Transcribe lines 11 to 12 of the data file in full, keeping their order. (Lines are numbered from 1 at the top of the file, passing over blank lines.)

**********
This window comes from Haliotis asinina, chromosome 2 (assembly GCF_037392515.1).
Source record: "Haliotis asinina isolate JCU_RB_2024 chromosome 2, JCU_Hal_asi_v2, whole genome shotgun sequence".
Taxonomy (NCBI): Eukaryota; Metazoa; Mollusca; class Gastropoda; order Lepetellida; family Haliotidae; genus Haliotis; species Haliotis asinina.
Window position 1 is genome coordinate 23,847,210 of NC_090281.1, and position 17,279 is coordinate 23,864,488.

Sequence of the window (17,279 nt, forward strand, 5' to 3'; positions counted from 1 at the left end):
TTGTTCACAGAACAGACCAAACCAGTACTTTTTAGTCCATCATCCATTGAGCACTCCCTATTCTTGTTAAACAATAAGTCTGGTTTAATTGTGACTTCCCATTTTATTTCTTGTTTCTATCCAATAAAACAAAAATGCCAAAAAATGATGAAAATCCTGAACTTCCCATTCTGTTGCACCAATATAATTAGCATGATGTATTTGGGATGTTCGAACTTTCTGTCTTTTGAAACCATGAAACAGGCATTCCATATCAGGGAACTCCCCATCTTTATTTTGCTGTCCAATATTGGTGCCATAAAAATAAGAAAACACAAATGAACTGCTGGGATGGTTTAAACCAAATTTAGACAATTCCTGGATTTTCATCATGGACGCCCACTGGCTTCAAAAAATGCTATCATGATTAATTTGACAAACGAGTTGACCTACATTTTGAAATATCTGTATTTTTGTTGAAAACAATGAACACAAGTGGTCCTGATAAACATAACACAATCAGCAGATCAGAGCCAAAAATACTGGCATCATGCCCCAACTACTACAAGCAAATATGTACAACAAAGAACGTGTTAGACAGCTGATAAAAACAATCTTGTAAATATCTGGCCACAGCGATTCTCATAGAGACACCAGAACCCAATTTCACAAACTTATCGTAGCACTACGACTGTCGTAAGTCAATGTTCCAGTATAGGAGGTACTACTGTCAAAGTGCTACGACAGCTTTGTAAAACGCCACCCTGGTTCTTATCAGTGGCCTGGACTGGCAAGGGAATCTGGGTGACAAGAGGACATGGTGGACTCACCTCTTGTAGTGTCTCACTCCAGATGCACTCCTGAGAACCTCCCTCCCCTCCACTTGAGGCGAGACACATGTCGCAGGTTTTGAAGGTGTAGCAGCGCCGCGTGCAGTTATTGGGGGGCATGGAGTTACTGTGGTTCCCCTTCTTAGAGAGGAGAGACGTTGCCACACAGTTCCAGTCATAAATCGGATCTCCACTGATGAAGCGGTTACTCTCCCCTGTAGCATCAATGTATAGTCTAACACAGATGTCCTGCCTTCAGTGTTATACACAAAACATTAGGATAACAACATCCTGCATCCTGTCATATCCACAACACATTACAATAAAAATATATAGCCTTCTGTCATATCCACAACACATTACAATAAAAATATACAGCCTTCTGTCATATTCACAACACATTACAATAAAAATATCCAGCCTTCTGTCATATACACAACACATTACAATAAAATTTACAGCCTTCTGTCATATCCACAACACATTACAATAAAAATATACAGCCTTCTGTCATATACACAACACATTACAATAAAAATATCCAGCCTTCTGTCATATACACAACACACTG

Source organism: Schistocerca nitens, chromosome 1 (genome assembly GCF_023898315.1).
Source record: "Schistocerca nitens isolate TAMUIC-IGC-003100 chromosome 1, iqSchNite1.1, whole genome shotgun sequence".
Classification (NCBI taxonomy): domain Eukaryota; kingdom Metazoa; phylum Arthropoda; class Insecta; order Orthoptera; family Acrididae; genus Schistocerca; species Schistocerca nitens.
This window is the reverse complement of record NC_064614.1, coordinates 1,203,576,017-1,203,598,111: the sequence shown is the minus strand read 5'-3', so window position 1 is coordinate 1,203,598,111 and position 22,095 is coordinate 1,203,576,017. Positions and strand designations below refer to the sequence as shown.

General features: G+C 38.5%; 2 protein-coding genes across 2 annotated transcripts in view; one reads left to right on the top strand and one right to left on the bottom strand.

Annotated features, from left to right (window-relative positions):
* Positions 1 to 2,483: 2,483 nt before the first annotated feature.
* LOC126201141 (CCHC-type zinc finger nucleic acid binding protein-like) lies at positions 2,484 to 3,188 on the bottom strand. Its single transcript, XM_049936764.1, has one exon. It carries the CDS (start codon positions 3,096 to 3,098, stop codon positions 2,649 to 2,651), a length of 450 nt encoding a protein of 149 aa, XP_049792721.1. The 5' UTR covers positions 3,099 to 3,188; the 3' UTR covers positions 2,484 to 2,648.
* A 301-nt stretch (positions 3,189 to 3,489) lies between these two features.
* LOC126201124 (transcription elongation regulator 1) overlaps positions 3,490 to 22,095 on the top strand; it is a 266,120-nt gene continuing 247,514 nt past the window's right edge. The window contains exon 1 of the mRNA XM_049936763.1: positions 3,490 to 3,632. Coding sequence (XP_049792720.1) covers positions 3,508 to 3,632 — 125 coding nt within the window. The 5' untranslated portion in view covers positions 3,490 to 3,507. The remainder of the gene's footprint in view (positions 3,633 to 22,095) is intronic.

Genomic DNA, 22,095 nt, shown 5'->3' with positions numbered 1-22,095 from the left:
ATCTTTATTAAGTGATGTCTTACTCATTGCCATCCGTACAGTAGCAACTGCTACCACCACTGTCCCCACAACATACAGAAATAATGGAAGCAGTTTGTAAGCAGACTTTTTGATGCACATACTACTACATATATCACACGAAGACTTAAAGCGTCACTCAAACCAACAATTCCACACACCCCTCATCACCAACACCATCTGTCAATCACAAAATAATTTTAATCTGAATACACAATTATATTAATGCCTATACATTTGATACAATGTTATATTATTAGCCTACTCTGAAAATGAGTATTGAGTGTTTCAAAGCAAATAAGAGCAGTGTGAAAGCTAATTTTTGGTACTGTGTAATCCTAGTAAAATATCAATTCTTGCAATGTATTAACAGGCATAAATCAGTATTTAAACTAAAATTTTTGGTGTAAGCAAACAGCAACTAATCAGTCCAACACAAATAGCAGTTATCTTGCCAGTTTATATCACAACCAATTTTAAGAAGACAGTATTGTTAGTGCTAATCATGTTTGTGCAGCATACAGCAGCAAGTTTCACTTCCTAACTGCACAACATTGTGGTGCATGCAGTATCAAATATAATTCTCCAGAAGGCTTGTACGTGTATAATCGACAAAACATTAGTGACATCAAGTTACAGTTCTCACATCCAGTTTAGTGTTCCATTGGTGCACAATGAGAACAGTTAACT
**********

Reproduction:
General features: G+C 38.5%; 2 protein-coding genes across 2 annotated transcripts in view; one reads left to right on the top strand and one right to left on the bottom strand.

Annotated features, from left to right (window-relative positions):